Neurological symptoms and manifestations can affect three possible systems: the central nervous system CNS, the peripheral nervous system PNS, and the musculoskeletal system 10. Around 26% of the acute phase of COVID- 19 infection develop neurological symptoms and about 25% of them can be attributed to the direct involvement of the central nervous system 7.

Headache, confusion, and dizziness are the most common general but not specific neurological symptoms observed in COVID- 19 patients. Ansomnia and ageusia are common manifestations also 1. Some long-term complication that stays after the resolving of the infection includes dysautonomia, exercise intolerance, malaise, sleep disturbances, cognitive impairment, and mood disorders 1. Encephalopathy is the most common neurological manifestation in covid-19 hospitalized patients 1.

40% to 60% develop loss of smell and 90% alteration of smell 1. the alteration of the sense of smell and/or taste in uncomplicated early-stage COVID-19 patients is suggestive of a movement of the virus to the brain via the olfactory bulb which allows the virus to reach and affect the brain 9The acute ischemic stroke incidence among COVID-19 patients is estimated at 2.3% with a pooled prevalence for an acute cerebrovascular disease of 2.6%. the prevalence of acute cerebrovascular diseases in COVID-19  hospitalized patients with more severe infection almost reaches 6% 3,10.

These patients often have a prothrombotic problem and can develop occlusion of multiple arteries and the venous system simultaneously 1. It has been recently reported several categories of cerebrovascular events (intracerebral hemorrhage, ischemic stroke, and cerebral venous thrombosis ) in COVID- 19 patients 9All of this can generate severe and sometimes fatal outcomes for those who are affected 3.

Work up and diagnosis

Early detection of the possible neurological symptoms, manifestations, and complications is necessary to limit the long-term consequences of COVID- 19. The health care professional should be aware of the heterogeneous neurological manifestations of COVID- 19 when dealing with the patients during the current viral pandemic 10. The patient who severely suffers from covid-19 and other clinical signs of seizures or encephalopathy could benefit from electroencephalography monitoring (EEG) to early diagnose and treat seizures 10.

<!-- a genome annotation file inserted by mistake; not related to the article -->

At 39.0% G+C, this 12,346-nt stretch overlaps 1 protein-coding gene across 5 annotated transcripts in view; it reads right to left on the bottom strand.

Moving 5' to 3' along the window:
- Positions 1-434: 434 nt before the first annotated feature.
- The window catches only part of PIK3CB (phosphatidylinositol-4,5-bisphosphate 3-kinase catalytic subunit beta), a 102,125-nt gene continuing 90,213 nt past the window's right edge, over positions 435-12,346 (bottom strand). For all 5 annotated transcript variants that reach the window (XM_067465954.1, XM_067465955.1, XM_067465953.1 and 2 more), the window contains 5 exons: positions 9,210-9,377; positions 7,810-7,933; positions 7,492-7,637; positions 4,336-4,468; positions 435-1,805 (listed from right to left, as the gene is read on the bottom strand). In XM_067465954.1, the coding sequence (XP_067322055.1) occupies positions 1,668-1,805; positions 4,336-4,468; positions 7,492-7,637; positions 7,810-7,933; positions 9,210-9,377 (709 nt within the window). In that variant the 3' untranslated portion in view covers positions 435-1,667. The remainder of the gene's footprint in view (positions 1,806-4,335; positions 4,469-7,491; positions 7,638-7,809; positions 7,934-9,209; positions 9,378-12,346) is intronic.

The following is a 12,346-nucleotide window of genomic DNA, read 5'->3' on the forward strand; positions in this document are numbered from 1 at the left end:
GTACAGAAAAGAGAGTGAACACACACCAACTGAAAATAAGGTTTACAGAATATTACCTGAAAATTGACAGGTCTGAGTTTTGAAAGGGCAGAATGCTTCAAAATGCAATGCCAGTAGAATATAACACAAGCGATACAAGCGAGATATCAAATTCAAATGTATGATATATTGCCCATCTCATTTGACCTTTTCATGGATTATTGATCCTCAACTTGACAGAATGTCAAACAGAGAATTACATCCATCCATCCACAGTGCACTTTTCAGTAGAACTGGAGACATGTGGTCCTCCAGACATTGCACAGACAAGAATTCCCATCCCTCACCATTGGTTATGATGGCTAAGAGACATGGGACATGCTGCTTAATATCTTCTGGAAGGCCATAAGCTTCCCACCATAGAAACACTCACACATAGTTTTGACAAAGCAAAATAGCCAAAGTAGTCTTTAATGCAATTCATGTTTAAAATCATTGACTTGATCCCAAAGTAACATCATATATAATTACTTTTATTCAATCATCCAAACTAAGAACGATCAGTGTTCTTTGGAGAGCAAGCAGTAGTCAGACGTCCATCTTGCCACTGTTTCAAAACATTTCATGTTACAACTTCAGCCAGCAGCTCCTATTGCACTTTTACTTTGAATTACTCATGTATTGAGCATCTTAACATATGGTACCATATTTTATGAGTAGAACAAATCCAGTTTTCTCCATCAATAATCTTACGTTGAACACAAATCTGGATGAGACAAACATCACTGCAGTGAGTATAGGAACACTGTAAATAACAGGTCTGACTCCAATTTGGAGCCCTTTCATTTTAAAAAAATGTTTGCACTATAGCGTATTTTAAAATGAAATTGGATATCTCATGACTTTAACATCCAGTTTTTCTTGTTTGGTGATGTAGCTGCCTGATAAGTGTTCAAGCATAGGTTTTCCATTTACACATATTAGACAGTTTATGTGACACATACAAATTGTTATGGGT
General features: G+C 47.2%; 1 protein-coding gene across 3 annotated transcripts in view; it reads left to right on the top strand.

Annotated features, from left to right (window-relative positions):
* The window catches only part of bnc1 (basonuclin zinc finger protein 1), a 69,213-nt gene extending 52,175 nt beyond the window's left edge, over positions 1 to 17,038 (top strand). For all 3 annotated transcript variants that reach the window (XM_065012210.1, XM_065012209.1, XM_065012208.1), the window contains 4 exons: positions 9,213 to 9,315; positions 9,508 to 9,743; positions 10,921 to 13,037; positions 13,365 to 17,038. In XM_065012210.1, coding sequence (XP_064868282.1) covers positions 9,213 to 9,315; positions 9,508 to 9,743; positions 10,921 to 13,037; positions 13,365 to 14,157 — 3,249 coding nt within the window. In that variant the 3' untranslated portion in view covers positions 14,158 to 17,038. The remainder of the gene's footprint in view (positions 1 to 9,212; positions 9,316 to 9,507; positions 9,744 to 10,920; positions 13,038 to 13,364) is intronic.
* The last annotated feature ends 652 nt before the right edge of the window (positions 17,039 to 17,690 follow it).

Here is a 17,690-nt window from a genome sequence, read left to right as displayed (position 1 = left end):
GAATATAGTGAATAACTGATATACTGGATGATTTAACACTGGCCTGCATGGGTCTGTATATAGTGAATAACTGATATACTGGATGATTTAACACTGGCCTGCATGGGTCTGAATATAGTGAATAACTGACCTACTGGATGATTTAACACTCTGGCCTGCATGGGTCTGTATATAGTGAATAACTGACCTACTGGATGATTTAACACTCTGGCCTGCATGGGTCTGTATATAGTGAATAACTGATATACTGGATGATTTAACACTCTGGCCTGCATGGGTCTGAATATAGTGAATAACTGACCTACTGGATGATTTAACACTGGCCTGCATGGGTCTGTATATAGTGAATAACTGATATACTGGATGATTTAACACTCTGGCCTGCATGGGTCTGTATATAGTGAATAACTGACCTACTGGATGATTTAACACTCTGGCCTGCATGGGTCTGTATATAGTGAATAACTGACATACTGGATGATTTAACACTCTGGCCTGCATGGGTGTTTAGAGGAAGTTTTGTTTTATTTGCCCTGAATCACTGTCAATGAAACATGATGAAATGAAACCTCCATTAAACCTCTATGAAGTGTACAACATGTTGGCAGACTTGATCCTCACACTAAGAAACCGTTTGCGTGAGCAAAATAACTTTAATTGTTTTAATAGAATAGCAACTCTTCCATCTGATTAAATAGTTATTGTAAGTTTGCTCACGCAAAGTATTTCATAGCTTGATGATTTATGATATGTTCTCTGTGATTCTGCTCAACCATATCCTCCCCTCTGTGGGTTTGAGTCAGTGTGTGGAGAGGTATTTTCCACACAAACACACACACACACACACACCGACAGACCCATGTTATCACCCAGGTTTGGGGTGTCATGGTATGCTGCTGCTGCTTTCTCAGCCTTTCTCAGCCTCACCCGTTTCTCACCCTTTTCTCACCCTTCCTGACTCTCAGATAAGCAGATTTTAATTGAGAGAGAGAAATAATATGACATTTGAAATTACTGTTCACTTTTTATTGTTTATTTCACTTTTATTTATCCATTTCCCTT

We primarily diagnose the patient who dealing with cerebral venous sinus thrombosis based on clinical and radiological criteria with (MRI) and venography and computed tomographic venography being the non-invasive imaging modalities of choice 10.

Following a multidisciplinary approach for the treatment of neuro-PASC (post-acute sequelae of SARS-CoV-2) will be the best way to diagnose and address these symptoms. Tailored rehabilitation and novel cognitive therapy protocols are equally important as pharmacological treatments to treat neuro-PASC effectively 4.

Treatment and Management

Taking care of the patients who develop and suffer from COVID- 19 neurological manifestation will be the responsibility of the neurologist from early diagnosis and treatment to reach effective management to these patients 1. The Management of COVID-19 patients has to include early clinical, radiologic, and laboratory neurologic assessment, with a close follow-up, especially in severe forms 9.

The statistics that were collected during the pandemic highlight the careful and continuous follow-up of COVID- 19 patients, even if they are asymptomatic by regular screening for probable long-term persistent neurological sequelae. When several cases develop a neurological manifestation they require rapid lines of communication to be established between primary care physicians and neurologists in many ways either via direct emails or telephone communications through neurology registrars for at least once to properly document and study these cases that develop this kind of symptoms 3.